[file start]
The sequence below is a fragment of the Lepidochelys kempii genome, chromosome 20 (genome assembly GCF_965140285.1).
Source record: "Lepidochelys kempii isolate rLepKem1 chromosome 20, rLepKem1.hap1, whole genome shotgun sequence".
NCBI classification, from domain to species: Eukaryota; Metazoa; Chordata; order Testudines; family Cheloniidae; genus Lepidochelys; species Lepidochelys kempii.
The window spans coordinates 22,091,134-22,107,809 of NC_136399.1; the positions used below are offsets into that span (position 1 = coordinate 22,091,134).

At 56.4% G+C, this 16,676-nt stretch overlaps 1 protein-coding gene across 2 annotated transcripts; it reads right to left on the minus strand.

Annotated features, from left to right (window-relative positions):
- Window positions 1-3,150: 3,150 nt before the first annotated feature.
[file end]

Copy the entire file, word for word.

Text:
The sequence below is a fragment of the Lepidochelys kempii genome, chromosome 20 (genome assembly GCF_965140285.1).
Source record: "Lepidochelys kempii isolate rLepKem1 chromosome 20, rLepKem1.hap1, whole genome shotgun sequence".
NCBI classification, from domain to species: Eukaryota; Metazoa; Chordata; order Testudines; family Cheloniidae; genus Lepidochelys; species Lepidochelys kempii.
The window spans coordinates 22,091,134-22,107,809 of NC_136399.1; the positions used below are offsets into that span (position 1 = coordinate 22,091,134).

At 56.4% G+C, this 16,676-nt stretch overlaps 1 protein-coding gene across 2 annotated transcripts; it reads right to left on the minus strand.

Annotated features, from left to right (window-relative positions):
- Window positions 1-3,150: 3,150 nt before the first annotated feature.